February 25, 2010

SENATORS MOVE FORWARD LEGISLATION TO BETTER PROTECT STATE AND LOCAL WITNESSES FROM VIOLENCE

Washington, DC - With an overwhelming 18-1 vote, the Senate Judiciary Committee today passed legislation to improve state and local witness protection. The Senate substitute to H.R. 1741, the Witness Security and Protection Grant Program Act, was sponsored by U.S. Senators Benjamin L. Cardin (D-MD), Charles Schumer (D-NY), Arlen Specter (D-PA), Orrin Hatch (R-UT), Amy Klobuchar (D-MN), and Dianne Feinstein (D-CA). Congressman Elijah Cummings (MD-7) sponsored the legislation in the House of Representatives.

Through the development of new grant and assistance programs, this legislation seeks to give state and local governments the resources they need to protect those individuals who are willing to come forward. The Witness Security and Protection Grant Program Act passed the House of Representatives by a vote of 412-11. It received wide bipartisan support. Senate Democrats and Republicans have worked together to make some positive changes to the legislation.

"Our criminal justice system is not working effectively when prosecutors are forced to choose between funding costly investigations and protecting witnesses. The only winners are criminals, leaving good families like the Dawson's in Baltimore, who tried to do the right thing by cleaning up their neighborhood, to pay the ultimate price," said Senator Cardin. "This legislation will help ensure that state and local prosecutors and other law enforcement officials are equipped with the necessary resources to fight this epidemic that is poisoning our communities. I was proud today to see bipartisan support on this issue. We must all take concrete actions to counter witness intimidation and violence because it will only continue to stifle truth and justice."

"It is wonderful that the Senate has moved this bill along the process," said Congressman Cummings. "I am eager to stand beside President Obama as he signs it into law. There is a culture among young people and many areas that are beset by violent crime, that "snitching" is dishonorable. Nothing could be further from the truth. We must have the ability to protect those who are willing to make their communities safer, by reporting crimes and helping bring those responsible to justice. Without the cooperation of the public, it is impossible for law enforcement to effectively do its job. This bill will go a long way toward protecting witnesses so that they might provide that much needed cooperation."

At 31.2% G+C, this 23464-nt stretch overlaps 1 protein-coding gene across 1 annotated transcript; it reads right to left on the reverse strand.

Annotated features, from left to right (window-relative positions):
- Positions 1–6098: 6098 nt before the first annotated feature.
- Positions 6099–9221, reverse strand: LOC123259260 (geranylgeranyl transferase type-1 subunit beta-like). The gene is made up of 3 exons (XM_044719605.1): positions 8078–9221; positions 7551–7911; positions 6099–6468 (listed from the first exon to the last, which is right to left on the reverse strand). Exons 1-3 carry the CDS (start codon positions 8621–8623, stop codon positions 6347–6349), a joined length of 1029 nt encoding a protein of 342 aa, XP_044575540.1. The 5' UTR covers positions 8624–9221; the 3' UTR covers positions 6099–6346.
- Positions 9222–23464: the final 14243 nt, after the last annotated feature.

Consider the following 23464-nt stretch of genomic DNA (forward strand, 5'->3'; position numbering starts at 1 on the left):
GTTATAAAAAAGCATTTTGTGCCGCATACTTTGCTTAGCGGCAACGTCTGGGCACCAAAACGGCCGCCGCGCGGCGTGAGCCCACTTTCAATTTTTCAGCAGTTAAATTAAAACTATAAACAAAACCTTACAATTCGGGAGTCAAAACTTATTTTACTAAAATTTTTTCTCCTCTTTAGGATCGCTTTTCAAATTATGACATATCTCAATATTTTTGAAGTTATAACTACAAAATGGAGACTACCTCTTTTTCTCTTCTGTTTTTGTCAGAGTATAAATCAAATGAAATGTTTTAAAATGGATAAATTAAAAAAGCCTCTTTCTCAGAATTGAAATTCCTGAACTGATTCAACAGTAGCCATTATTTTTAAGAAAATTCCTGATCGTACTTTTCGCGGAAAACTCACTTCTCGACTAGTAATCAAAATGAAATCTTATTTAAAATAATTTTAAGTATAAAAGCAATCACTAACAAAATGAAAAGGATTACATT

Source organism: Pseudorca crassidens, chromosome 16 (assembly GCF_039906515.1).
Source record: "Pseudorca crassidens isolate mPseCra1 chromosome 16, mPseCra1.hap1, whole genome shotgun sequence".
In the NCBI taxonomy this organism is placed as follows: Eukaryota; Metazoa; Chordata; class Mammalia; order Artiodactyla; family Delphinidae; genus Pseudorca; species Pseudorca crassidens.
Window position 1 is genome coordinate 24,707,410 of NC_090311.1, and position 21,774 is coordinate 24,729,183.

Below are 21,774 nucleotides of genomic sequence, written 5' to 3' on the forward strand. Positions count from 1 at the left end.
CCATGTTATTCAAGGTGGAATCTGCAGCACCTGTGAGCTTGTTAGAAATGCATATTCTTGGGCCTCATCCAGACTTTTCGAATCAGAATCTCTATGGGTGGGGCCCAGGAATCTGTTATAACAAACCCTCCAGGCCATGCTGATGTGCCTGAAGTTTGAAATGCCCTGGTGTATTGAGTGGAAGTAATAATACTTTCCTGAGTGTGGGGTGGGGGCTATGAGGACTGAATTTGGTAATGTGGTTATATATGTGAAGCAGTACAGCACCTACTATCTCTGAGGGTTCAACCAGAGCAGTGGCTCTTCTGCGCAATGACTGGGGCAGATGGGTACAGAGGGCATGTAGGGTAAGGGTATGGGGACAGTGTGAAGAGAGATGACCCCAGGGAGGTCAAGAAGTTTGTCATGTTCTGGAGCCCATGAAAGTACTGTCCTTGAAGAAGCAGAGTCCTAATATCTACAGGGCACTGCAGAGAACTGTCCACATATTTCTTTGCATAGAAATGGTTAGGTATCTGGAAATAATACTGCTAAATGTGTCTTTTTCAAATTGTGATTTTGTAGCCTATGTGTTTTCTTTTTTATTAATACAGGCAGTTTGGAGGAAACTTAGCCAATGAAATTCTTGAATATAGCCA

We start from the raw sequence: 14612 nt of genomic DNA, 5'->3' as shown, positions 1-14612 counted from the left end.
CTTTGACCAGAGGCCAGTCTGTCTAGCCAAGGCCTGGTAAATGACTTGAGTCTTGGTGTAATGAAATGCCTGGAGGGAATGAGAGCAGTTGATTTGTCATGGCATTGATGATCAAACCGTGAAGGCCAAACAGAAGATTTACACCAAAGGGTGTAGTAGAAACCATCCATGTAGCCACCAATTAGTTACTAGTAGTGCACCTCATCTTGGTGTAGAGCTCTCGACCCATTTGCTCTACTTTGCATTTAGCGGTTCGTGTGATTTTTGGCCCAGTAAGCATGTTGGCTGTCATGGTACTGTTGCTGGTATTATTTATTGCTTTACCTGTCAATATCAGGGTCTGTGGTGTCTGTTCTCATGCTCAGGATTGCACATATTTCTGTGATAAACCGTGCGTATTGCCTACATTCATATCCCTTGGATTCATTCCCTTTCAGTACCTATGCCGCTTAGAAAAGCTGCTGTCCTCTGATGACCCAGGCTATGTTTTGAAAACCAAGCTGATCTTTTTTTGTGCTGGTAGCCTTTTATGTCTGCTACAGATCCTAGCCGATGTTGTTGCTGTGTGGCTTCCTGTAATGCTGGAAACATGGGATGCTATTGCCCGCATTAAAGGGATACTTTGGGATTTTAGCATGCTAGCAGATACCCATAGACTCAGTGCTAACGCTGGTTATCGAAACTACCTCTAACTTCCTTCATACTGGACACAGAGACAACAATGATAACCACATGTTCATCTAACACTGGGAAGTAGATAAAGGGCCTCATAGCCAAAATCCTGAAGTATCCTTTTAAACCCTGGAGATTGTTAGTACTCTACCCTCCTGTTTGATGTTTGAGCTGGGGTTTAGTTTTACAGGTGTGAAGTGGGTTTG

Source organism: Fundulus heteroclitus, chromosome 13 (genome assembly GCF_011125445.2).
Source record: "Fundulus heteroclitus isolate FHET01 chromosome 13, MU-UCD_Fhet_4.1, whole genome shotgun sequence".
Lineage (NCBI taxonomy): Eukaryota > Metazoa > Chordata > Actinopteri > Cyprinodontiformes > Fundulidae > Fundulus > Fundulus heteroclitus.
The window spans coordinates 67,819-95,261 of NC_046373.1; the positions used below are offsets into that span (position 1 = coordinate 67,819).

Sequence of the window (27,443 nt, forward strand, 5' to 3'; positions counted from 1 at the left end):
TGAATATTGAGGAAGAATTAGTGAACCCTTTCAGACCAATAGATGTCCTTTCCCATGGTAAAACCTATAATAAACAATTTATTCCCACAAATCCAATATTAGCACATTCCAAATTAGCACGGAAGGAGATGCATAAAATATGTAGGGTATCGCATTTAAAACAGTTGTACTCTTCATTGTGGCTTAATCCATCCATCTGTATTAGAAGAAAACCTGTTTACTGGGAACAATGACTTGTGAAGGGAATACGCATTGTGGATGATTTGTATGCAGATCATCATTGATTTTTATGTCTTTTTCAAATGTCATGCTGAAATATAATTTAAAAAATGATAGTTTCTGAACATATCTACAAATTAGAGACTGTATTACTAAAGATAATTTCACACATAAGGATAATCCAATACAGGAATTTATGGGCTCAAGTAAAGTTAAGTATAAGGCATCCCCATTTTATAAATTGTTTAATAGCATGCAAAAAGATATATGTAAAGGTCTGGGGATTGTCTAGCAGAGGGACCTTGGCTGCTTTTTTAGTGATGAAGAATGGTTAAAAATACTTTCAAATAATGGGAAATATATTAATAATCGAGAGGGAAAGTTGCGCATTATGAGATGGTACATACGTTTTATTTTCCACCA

"We all have a clear interest in protecting witnesses to crimes. Witnesses who are willing to stand up in court and testify about a violent crime in their community are among our most courageous citizens. Often, they are literally willing to put their lives on the line for the sake of justice. The least we can do is protect them from the criminals who want to harm them," Senator Schumer said.

"Witness intimidation is a very serious problem in Philadelphia's criminal justice system and in big cities across the nation," Specter said. "The federal witness protection program is an excellent one and we ought to be helping the states achieve the same objective by providing adequate funding. Today the Judiciary Committee took an important step forward by overwhelmingly passing bipartisan legislation that gives the Attorney General authority to issue substantial grants to communities for witness protection efforts over the next five years."


The Witness Security and Protection Grant Program Act would require the Attorney General to make competitive grants to state and local governments to establish and maintain short term witness protection programs in cases involving homicide, serious violent felony, or a serious drug offense. The bill would also authorize assistance to state and local programs from U.S. Marshals Service, which protects witnesses as part of the Federal Witness Security Program.
The bill also requires the Attorney General to collect data and develop best practices (witness safety, short-term, and permanent witness relocation, and financial and housing assistance) from the grantees and report this information back to Congress, States and other relevant entities.

This bill would provide $150 million in competitive grants over five years to state and local governments to establish witness assistance programs. [Note: Grants are $30 million a year for five years]. The Attorney General is directed to ensure that, as practicable, grants are given to an equitable geographical distribution of programs throughout the country.

The Dawson Family of Baltimore City - mother Angela, 36, father Carnell, 43, Lawanda Ortiz, 14, Juan Ortiz 12, Carnell Jr, 10, and twins Kevin and Keith, 9 -- was killed in a house fire in 2002. Carnell and Angela worked to clean up their neighborhood in East Baltimore, refusing to allow drug dealers to "run [them] from their neighborhood." They were set to testify against a neighbor who had thrown a brick and Molotov cocktail through their kitchen window.